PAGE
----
On Monday I went to the 2019 Turing talk, hosted by the British Computer Society (BCS) and the Institute of Engineering and Technology (IET). It’s a free talk that they organise every year. This year they invited Dr Krishna Gummadi to talk about bias in AI:
Machine (data-driven learning-based algorithmic) decision making is increasingly being used to assist or replace human decision making in a variety of domains ranging from banking (rating user credit) and recruiting (ranking applicants) to judiciary (profiling criminals) and journalism (recommending news-stories). Recently concerns have been raised about the potential for bias and unfairness in such algorithmic decisions.
Against this background, in this talk, we will attempt to tackle the following foundational questions about man-machine decision making:
(a) How do machines learn to make biased or unfair decisions?
(b) How can we quantify (measure) and control (mitigate) bias or unfairness in machine decision making?
(c) Can machine decisions be engineered to help humans control (mitigate) bias or unfairness in their own decisions?
The talk focused on real world examples of biased machine learning. One of the examples was COMPAS. This is a tool for predicting recidivism (whether criminals are likely to reoffend) and it was biased against black defendants. You can read much more about it in the Machine Bias article from Propublica. The details of the analysis is also covered in the accompanying article How We Analyzed the COMPAS Recidivism Algorithm.
I had heard about this before, but what stood out to me from this talk is that the designers weren’t just careless in their implementation. They had considered how to make the algorithm fair, but they still got it wrong.
They thought that if they removed race as a feature from the machine learning, its decisions would be fair, because all else being equal, the algorithm should give the same output for people of different races. But in practice, defendants who reoffended were more likely to be given lower risk scores if they were white, and defendants who didn’t reoffend were more likely to be given higher risk scores if they were black.
Apparently, one of the big problems was the way they defined the objective function. It meant that the algorithm optimised for the population as a whole, but the algorithm was still allowed to perform differently for some subgroups than others.
This made me think of youtube accidentally promoting lots of clickbait, extremism and conspiracy theories. It wasn’t designed to treat these videos differently, but promoting them happens to be the best way to achieve its goal (lots of views).
It’s possible to constrain the objective function, to trade off overall accuracy for fairness, but it seems like this has a lot of subtlety to it, and you have to understand what “fair” really means for the domain you’re working in.
Another example was “predictive policing” (where do you put police to deal with drug related crime?) – the problem was that the training data came from police reports, and if you compare to other estimates of drug usage, policing was already disproportionally targeting black neighbourhoods. When people act on the results of the algorithm, this creates a vicious cycle where the algorithm perpetuates the bias that’s already present.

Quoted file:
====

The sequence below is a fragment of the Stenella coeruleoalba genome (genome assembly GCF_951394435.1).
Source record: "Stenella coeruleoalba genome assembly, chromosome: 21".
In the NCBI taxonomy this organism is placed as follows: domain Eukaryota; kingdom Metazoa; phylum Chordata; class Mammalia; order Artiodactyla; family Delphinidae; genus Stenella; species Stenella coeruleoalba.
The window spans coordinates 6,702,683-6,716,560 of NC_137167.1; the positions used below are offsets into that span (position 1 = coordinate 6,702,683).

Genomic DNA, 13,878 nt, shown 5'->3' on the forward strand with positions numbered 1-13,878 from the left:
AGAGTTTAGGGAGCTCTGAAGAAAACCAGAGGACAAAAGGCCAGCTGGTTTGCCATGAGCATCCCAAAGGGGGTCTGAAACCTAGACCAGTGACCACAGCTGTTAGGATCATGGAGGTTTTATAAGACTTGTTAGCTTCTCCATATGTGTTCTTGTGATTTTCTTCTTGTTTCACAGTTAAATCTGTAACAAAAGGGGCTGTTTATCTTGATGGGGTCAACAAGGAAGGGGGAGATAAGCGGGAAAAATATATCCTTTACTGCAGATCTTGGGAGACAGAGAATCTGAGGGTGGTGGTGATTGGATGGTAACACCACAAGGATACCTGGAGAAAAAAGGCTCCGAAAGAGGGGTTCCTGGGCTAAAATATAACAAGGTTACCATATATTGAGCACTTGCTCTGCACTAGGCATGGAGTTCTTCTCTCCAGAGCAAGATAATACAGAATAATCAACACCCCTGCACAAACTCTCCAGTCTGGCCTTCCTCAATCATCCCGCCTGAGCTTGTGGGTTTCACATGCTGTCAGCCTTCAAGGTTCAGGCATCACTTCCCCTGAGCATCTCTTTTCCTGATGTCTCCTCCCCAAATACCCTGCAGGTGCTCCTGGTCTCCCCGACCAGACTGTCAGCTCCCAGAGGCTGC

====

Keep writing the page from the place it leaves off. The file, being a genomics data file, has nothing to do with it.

The final part of the talk explained the problems with using latent representations in machine learning. When you use something like word2vec, you are distilling information about each word down into a vector that is not inherently meaningful to humans. This representation of the word encodes a lot of information, and the consequences of that can be very unpredictable.
For example, in machine translation, when converting from a language with gender neutral pronouns (turkish) to english, the algorithm (trained on news articles) just makes up the pronouns based on the cultural stereotypes it’s picked up on.
This talk was fascinating to me because it presented the current state of AI research and the ways that machine learning can fail in the real world.
I work in the public sector, where AI is basically seen as magical fairy dust you can sprinkle on your bureaucracy to make it more efficient. But no matter how sophisticated the algorithms are, if a system makes important decisions about peoples’ lives, you are going to run into problems if you assume it works perfectly all the time. Even if you have a human in the loop, it’s very easy to just trust whatever the algorithm spits out.
With any complex system, there will be situations where it fails. I think to build better quality software we need to acknowledge that we can’t eliminate all sources of failure, but we can make the system more failure tolerant. If mistakes can be corrected by other systems or processes, then some number of mistakes may be acceptable (like how the legal system has appeal courts). You can design constraints or safeguards into the system to protect against bad outcomes. Even if problems will only become apparent much later on, you should still find ways to use that feedback to improve the system over time.